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Calgary veteran creates app to help honour fallen soldiers around the world

It’s a made-in-Calgary method that’s paying tribute to veterans around the world this Remembrance Day.

Ryan Mullens, the man behind the project, knows first-hand the sacrifice of those who’ve served.

Mullens’ Calgary-based startup is called Memory Anchor and the company has developed an app designed for use in cemeteries and military-related memorials.

“When you put (your phone or tablet’s) camera up to the wall it is able to read the names and then pull up information on that soldier, the bio and pictures,” Mullens said. “We’re trying to connect people a little more to who they were.”

Mullens was demonstrating the free Memory Anchor Explorer app along the memorial wall at Peacekeepers Park in southwest Calgary.

“We’re using emerging technology to change how we commemorate our fallen soldiers,” Mullens said, ”and it’s all with the purpose of reducing the barriers between the story of that soldier, that name on a headstone or a monument, and who they actually were.”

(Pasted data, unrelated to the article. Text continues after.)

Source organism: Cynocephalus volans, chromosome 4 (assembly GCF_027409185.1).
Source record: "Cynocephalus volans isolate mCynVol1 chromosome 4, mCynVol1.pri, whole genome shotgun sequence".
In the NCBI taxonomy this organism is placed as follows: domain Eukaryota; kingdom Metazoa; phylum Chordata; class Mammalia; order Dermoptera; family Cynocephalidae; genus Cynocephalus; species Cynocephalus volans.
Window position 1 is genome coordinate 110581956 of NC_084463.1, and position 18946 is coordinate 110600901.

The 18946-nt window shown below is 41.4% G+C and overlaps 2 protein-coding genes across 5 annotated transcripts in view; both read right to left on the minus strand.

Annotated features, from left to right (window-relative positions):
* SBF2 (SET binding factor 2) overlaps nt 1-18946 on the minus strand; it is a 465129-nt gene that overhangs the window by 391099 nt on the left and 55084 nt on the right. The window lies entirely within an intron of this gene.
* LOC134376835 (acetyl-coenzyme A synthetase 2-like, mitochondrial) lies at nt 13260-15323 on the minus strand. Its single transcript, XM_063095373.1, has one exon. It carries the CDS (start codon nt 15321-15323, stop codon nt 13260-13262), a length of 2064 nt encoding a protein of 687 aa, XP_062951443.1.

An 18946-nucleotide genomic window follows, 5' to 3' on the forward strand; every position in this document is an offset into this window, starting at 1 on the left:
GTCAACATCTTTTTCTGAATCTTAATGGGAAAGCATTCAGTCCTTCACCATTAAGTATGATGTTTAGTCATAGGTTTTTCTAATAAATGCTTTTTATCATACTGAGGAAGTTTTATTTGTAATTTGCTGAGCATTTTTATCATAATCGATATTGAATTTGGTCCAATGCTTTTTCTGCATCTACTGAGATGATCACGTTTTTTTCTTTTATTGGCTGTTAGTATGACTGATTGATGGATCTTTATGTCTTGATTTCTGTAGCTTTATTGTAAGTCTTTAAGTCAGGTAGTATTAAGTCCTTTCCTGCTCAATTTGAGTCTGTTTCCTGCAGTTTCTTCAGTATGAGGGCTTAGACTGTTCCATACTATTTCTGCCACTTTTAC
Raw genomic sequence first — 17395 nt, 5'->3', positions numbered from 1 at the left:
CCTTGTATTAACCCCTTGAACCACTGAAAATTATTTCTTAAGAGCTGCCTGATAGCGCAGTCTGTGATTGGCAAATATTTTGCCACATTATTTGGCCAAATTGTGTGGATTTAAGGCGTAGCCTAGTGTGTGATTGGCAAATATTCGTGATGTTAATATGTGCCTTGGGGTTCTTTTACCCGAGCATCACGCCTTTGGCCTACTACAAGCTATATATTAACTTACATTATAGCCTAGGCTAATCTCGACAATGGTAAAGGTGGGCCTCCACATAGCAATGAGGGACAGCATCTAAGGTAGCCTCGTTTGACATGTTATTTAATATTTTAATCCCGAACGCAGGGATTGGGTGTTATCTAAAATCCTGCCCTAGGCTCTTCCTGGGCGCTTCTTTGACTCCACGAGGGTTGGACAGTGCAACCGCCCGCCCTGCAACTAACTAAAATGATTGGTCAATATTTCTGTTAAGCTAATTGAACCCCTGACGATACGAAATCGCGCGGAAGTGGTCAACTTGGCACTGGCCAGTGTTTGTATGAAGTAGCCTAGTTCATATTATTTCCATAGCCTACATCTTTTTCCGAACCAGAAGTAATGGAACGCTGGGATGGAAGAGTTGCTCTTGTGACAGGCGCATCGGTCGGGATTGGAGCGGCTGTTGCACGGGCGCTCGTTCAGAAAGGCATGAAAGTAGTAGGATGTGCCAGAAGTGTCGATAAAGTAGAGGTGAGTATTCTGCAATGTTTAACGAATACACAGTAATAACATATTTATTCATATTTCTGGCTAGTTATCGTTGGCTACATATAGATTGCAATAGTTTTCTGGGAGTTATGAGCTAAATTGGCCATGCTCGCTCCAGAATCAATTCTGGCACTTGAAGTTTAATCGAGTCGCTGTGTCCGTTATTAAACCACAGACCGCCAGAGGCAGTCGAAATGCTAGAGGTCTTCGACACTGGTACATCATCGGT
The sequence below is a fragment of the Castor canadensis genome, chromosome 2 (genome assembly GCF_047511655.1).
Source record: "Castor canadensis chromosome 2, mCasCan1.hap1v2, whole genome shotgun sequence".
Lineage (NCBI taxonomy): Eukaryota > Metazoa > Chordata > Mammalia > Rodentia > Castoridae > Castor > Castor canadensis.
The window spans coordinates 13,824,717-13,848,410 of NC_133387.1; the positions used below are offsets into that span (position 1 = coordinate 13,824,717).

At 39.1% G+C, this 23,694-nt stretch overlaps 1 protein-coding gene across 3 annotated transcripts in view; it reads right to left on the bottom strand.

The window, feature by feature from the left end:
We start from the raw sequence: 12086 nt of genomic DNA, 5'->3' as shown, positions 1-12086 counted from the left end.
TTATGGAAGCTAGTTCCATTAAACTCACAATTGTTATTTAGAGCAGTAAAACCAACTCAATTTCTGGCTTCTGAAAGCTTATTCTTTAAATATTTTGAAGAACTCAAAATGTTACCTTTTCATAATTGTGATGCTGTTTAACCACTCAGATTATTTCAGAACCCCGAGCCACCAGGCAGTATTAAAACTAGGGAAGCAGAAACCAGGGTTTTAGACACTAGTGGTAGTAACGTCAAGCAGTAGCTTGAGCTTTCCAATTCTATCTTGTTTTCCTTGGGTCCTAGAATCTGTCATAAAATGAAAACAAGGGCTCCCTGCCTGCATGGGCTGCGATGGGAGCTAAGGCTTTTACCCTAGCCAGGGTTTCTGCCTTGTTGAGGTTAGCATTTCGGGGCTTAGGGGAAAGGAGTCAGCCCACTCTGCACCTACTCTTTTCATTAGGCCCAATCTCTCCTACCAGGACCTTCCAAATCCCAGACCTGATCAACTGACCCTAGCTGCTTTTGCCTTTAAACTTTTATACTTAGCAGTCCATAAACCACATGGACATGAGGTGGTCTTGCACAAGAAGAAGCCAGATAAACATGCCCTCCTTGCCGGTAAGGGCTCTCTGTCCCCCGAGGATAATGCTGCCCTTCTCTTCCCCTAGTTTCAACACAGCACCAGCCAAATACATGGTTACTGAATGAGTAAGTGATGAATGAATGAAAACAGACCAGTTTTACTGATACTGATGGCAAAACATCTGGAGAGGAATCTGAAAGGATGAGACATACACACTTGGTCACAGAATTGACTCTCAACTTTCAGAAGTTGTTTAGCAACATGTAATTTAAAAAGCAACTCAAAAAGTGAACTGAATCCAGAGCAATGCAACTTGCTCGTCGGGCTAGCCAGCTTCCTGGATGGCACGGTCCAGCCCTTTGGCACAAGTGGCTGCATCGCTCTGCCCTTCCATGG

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The app now works in cemeteries and memorials in several countries.

“We’ve partnered with the Commonwealth War Graves Commission,” Mullens said, “and they’re using it in several sites around the world.”

Mullens is a veteran himself, having served from 2001-2010 as a reservist with a Calgary unit of combat engineers.

“I didn’t deploy overseas, but I did domestic operations, like forest fires,” Mullens said.

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Staff at The Military Museums (TMM) in southwest Calgary gave Mullens assistance with his ‘Memory Anchor’ project.

“Just fleshing out (those who served) as human beings, because they all had stories, they all had lives before they went overseas,” TMM senior curator Rory Cory said, “and it’s good to remember them as their whole story.”

More information on the initiative is available at Memory Anchor Explorer.

“This is one of the things that we have to honour, that there is a rare breed of people willing to put themselves in harm’s way for what they believe in,” Mullens said. “If we can have a little bit of that dedication in our day-to-day lives I think we can learn a lot of them.”


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